This post was originally published on this site
The advantages of indexes that put every stock on an equal footing rather than weighting them by market size haven’t been limited to just superior returns over the long run. They’ve also seen far shorter recoveries from bear markets, analysts note.
From early 1990 until the end of 2016, the compound annual growth rate for the S&P 500 equal-weight index was 11% compared with 9.4% for the more familiar market-cap-weighted S&P 500 SPX, +0.03% said Sam Stovall, chief investment strategist at CFRA, in a Wednesday note.
But during that time, on average, the recovery period from the last three bear markets, which are defined as pullbacks of 20% or more, was three times shorter for the equal-weighted S&P 500 than for the cap-weighted S&P 500, Stovall said.
“So like ripping off a Band-Aid, history suggests, but doesn’t guarantee, that the S&P 500 Equal Weight Index may offer attractive alternatives to its more popular peer when it comes to enduring painful retreats and anxiety-filled recoveries,” said Stovall.
Over the long term, the equal-weighted S&P 500, outperforms the cap-weighted S&P 500, mostly due to its tilt to smaller and value stocks during regular rebalancing.
This makes the equal-weighted index slightly more volatile than the cap-weighted index. For example, the equal-weighted index on average has more pullbacks, corrections and bear markets and the standard deviation of its annual returns is slightly higher.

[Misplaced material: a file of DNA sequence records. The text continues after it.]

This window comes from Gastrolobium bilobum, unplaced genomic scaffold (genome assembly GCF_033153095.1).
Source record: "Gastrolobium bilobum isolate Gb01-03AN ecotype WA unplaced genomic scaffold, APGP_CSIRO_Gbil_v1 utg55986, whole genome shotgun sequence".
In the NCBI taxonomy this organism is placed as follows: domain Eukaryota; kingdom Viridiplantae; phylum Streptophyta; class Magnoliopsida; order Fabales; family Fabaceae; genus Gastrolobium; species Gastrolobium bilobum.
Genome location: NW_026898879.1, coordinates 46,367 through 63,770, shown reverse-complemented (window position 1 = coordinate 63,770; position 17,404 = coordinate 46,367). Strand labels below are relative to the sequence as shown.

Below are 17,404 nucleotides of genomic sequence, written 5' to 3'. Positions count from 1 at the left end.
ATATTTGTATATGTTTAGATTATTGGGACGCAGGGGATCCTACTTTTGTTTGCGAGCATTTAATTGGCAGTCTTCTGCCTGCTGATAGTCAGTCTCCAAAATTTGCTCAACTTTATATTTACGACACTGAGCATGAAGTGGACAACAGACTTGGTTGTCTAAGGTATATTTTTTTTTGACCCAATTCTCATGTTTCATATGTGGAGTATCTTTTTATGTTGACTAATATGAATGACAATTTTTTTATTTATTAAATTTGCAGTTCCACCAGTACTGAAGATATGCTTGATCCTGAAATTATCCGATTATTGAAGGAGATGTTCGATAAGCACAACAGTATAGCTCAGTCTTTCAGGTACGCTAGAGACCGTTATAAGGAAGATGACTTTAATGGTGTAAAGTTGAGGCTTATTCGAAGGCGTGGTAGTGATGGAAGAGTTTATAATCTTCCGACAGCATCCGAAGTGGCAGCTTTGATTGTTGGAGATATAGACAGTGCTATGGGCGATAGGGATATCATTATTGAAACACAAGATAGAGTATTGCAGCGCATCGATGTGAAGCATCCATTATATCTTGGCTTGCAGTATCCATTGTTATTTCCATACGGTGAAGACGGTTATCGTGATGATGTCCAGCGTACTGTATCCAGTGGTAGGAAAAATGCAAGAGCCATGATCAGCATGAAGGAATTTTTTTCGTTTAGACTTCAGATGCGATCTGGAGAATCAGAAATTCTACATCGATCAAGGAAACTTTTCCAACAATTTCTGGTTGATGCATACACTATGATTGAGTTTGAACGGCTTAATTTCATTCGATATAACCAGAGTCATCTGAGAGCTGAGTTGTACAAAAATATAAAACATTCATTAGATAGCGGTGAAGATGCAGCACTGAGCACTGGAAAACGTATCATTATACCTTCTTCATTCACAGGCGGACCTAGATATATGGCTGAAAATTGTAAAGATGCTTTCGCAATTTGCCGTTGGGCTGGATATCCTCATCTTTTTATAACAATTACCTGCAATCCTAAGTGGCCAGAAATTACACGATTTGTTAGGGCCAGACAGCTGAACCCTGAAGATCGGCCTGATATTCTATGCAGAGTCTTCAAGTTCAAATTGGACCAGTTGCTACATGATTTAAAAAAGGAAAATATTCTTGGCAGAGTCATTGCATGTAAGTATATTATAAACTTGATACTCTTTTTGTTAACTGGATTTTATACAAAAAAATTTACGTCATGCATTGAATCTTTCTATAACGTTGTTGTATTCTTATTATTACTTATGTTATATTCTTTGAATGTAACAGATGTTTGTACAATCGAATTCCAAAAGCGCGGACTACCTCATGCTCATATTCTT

“Equal-weighting an index is the original smart beta strategy,” said Dana D’Auria, director of research at Symmetry Partners, a Glastonbury, Conn.-based asset manager.
“Because it is rebalanced favoring smaller and value stocks, equal-weighted methodology has higher expected returns and has easier time coming back after corrections,” said D’Auria.
Looking at the historical returns of the Russell 1000 RUI, +0.00% —another popular large-cap index, D’Auria found that the equal-weighted version outperforms the cap-weighted version over the long term.
“From February 1979 to June 2017, the cap-weighted Russell 1000 index returned 11.74% on average. But the equal-weighted Russell 1000 had an annual return of 13.86%. While the equal-weighted index had higher volatility during this time, when adjusted for risk, it was still a better choice,” D’Auria said.
Equal-weighted exchange-traded funds tend to be more expensive than cap-weighted peers, due to higher trading cost associated with regular rebalancing.
Some market participants worry the rally in the S&P 500 over the past few years had been driven by highflying tech stocks dubbed FAANGs—or Facebook Inc. FB, +0.20% Apple Inc. AAPL, +0.47% Amazon.com Inc. AMZN, +1.24% Netflix Inc. NFLX, +1.13% and Google Inc. GOOG, -0.31% All of these stocks are up between 28%-100% over the past 12 months.
Mitchel Goldberg, president and financial adviser at ClientFirst Strategy, said that an equal-weighted S&P 500 is less risky because it has much lower potential for over-concentration of large momentum stocks.
“Investors in an equal-weighted index would certainly be missing out on glorious returns driven by tech stocks, but this sector is notorious during booms and busts,” Goldberg said. “Investors are taking a lot of risk” with a 25% weighting in of tech stocks, he said.
But the success of the equal-weighted index resides with the ability of investors to hold it for long periods, especially during market meltdowns.
“The real issue is that investors tend to chase different strategies—value, growth, momentum, market weighted, etc. Many strategies work—but over long periods,” said Dina Isola, investment adviser at Ritholtz Wealth Management.
“If an investor finds an investment philosophy that speaks to them, sticking with it vastly improves the chances for success,” Isola said.